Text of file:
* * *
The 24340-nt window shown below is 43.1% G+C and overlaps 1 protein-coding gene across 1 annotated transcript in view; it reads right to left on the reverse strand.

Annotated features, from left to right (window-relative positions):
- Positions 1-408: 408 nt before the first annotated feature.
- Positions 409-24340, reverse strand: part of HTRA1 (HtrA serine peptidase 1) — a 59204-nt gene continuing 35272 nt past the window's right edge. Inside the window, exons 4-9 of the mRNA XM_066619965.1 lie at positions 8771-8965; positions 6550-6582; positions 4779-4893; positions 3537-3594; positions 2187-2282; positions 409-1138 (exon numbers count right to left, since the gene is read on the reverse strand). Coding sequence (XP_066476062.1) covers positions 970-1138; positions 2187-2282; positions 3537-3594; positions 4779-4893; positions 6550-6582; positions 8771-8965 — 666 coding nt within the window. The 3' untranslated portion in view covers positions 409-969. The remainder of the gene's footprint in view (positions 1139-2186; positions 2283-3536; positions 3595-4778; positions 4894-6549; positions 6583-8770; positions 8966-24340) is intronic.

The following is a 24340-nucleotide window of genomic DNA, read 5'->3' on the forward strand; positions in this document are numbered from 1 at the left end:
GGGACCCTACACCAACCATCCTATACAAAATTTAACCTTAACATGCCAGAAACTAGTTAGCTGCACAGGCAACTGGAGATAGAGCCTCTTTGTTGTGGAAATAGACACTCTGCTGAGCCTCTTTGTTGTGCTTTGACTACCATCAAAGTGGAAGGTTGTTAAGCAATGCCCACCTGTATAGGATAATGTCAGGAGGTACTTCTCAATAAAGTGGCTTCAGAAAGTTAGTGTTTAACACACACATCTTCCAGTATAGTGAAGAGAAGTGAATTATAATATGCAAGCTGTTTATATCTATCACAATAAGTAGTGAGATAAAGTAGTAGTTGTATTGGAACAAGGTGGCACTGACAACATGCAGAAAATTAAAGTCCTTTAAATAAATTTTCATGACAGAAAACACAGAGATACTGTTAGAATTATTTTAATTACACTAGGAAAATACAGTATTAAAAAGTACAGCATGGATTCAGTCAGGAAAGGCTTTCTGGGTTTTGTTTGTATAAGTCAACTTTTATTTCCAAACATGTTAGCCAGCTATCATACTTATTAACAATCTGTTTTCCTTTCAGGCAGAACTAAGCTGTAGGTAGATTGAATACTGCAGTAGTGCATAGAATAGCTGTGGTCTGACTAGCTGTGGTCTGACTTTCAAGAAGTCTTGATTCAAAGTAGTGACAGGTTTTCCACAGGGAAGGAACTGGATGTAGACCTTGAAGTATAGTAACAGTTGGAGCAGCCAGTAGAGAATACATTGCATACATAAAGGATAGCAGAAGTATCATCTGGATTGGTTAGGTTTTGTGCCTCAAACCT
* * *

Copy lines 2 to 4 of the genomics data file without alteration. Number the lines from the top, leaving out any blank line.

Annotated features, from left to right (window-relative positions):
- Positions 1-408: 408 nt before the first annotated feature.
- Positions 409-24340, reverse strand: part of HTRA1 (HtrA serine peptidase 1) — a 59204-nt gene continuing 35272 nt past the window's right edge. Inside the window, exons 4-9 of the mRNA XM_066619965.1 lie at positions 8771-8965; positions 6550-6582; positions 4779-4893; positions 3537-3594; positions 2187-2282; positions 409-1138 (exon numbers count right to left, since the gene is read on the reverse strand). Coding sequence (XP_066476062.1) covers positions 970-1138; positions 2187-2282; positions 3537-3594; positions 4779-4893; positions 6550-6582; positions 8771-8965 — 666 coding nt within the window. The 3' untranslated portion in view covers positions 409-969. The remainder of the gene's footprint in view (positions 1139-2186; positions 2283-3536; positions 3595-4778; positions 4894-6549; positions 6583-8770; positions 8966-24340) is intronic.